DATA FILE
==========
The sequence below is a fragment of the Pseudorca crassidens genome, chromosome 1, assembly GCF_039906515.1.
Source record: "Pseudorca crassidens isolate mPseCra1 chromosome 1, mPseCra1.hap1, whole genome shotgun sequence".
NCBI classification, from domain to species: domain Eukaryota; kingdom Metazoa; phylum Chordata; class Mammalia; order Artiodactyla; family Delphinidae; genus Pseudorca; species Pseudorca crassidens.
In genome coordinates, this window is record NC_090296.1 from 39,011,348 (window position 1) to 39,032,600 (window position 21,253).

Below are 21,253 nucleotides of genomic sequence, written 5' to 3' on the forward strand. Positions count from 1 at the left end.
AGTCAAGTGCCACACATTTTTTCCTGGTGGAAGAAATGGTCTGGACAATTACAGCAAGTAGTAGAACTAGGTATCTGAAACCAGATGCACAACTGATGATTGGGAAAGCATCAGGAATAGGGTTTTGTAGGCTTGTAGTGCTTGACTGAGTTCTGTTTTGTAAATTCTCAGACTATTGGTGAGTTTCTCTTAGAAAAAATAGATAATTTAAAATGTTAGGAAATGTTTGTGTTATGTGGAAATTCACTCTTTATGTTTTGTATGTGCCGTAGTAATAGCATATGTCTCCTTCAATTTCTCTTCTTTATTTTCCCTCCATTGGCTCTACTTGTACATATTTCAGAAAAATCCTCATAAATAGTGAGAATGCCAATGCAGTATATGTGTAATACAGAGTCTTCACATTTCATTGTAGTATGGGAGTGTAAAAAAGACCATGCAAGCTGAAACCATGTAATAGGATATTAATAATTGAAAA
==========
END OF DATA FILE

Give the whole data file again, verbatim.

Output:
The sequence below is a fragment of the Pseudorca crassidens genome, chromosome 1, assembly GCF_039906515.1.
Source record: "Pseudorca crassidens isolate mPseCra1 chromosome 1, mPseCra1.hap1, whole genome shotgun sequence".
NCBI classification, from domain to species: domain Eukaryota; kingdom Metazoa; phylum Chordata; class Mammalia; order Artiodactyla; family Delphinidae; genus Pseudorca; species Pseudorca crassidens.
In genome coordinates, this window is record NC_090296.1 from 39,011,348 (window position 1) to 39,032,600 (window position 21,253).

Below are 21,253 nucleotides of genomic sequence, written 5' to 3' on the forward strand. Positions count from 1 at the left end.
AGTCAAGTGCCACACATTTTTTCCTGGTGGAAGAAATGGTCTGGACAATTACAGCAAGTAGTAGAACTAGGTATCTGAAACCAGATGCACAACTGATGATTGGGAAAGCATCAGGAATAGGGTTTTGTAGGCTTGTAGTGCTTGACTGAGTTCTGTTTTGTAAATTCTCAGACTATTGGTGAGTTTCTCTTAGAAAAAATAGATAATTTAAAATGTTAGGAAATGTTTGTGTTATGTGGAAATTCACTCTTTATGTTTTGTATGTGCCGTAGTAATAGCATATGTCTCCTTCAATTTCTCTTCTTTATTTTCCCTCCATTGGCTCTACTTGTACATATTTCAGAAAAATCCTCATAAATAGTGAGAATGCCAATGCAGTATATGTGTAATACAGAGTCTTCACATTTCATTGTAGTATGGGAGTGTAAAAAAGACCATGCAAGCTGAAACCATGTAATAGGATATTAATAATTGAAAA